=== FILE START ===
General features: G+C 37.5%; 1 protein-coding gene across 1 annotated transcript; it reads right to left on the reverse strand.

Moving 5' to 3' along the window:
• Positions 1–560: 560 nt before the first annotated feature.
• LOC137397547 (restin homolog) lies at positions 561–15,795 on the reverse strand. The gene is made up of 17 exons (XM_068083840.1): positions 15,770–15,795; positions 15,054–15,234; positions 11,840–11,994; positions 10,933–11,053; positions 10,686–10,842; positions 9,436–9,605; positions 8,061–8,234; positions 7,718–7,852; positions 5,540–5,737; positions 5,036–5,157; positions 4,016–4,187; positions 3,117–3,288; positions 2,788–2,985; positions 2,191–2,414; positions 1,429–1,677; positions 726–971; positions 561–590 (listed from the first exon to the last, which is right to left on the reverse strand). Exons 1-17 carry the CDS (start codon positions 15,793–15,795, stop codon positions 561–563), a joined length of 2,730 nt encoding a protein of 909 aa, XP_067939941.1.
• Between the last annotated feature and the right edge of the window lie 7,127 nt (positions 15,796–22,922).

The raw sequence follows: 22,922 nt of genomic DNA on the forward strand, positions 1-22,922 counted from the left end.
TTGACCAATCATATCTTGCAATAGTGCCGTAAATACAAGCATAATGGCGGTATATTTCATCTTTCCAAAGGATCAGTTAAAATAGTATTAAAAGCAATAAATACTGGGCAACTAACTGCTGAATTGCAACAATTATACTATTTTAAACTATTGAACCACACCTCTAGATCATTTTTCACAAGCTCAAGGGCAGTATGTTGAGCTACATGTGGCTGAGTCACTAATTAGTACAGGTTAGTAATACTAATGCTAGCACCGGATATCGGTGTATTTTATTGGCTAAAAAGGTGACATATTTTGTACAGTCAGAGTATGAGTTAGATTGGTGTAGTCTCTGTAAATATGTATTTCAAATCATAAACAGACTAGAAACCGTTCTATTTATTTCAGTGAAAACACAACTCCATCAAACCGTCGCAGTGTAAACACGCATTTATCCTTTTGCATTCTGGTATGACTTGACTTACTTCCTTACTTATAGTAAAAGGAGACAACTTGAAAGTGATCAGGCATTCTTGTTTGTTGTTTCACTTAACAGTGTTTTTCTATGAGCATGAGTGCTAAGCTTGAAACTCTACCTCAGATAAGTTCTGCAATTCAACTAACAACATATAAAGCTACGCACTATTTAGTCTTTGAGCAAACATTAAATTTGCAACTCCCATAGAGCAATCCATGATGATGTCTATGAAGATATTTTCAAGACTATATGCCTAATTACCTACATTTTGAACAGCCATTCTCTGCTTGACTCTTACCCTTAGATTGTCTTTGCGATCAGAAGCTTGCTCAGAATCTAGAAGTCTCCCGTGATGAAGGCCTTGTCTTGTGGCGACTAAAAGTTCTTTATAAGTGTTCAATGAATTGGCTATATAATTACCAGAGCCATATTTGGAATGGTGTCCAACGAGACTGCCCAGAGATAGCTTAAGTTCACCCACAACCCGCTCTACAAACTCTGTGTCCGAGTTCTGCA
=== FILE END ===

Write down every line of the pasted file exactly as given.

General features: G+C 37.5%; 1 protein-coding gene across 1 annotated transcript; it reads right to left on the reverse strand.

Moving 5' to 3' along the window:
• Positions 1–560: 560 nt before the first annotated feature.
• LOC137397547 (restin homolog) lies at positions 561–15,795 on the reverse strand. The gene is made up of 17 exons (XM_068083840.1): positions 15,770–15,795; positions 15,054–15,234; positions 11,840–11,994; positions 10,933–11,053; positions 10,686–10,842; positions 9,436–9,605; positions 8,061–8,234; positions 7,718–7,852; positions 5,540–5,737; positions 5,036–5,157; positions 4,016–4,187; positions 3,117–3,288; positions 2,788–2,985; positions 2,191–2,414; positions 1,429–1,677; positions 726–971; positions 561–590 (listed from the first exon to the last, which is right to left on the reverse strand). Exons 1-17 carry the CDS (start codon positions 15,793–15,795, stop codon positions 561–563), a joined length of 2,730 nt encoding a protein of 909 aa, XP_067939941.1.
• Between the last annotated feature and the right edge of the window lie 7,127 nt (positions 15,796–22,922).

The raw sequence follows: 22,922 nt of genomic DNA on the forward strand, positions 1-22,922 counted from the left end.
TTGACCAATCATATCTTGCAATAGTGCCGTAAATACAAGCATAATGGCGGTATATTTCATCTTTCCAAAGGATCAGTTAAAATAGTATTAAAAGCAATAAATACTGGGCAACTAACTGCTGAATTGCAACAATTATACTATTTTAAACTATTGAACCACACCTCTAGATCATTTTTCACAAGCTCAAGGGCAGTATGTTGAGCTACATGTGGCTGAGTCACTAATTAGTACAGGTTAGTAATACTAATGCTAGCACCGGATATCGGTGTATTTTATTGGCTAAAAAGGTGACATATTTTGTACAGTCAGAGTATGAGTTAGATTGGTGTAGTCTCTGTAAATATGTATTTCAAATCATAAACAGACTAGAAACCGTTCTATTTATTTCAGTGAAAACACAACTCCATCAAACCGTCGCAGTGTAAACACGCATTTATCCTTTTGCATTCTGGTATGACTTGACTTACTTCCTTACTTATAGTAAAAGGAGACAACTTGAAAGTGATCAGGCATTCTTGTTTGTTGTTTCACTTAACAGTGTTTTTCTATGAGCATGAGTGCTAAGCTTGAAACTCTACCTCAGATAAGTTCTGCAATTCAACTAACAACATATAAAGCTACGCACTATTTAGTCTTTGAGCAAACATTAAATTTGCAACTCCCATAGAGCAATCCATGATGATGTCTATGAAGATATTTTCAAGACTATATGCCTAATTACCTACATTTTGAACAGCCATTCTCTGCTTGACTCTTACCCTTAGATTGTCTTTGCGATCAGAAGCTTGCTCAGAATCTAGAAGTCTCCCGTGATGAAGGCCTTGTCTTGTGGCGACTAAAAGTTCTTTATAAGTGTTCAATGAATTGGCTATATAATTACCAGAGCCATATTTGGAATGGTGTCCAACGAGACTGCCCAGAGATAGCTTAAGTTCACCCACAACCCGCTCTACAAACTCTGTGTCCGAGTTCTGCA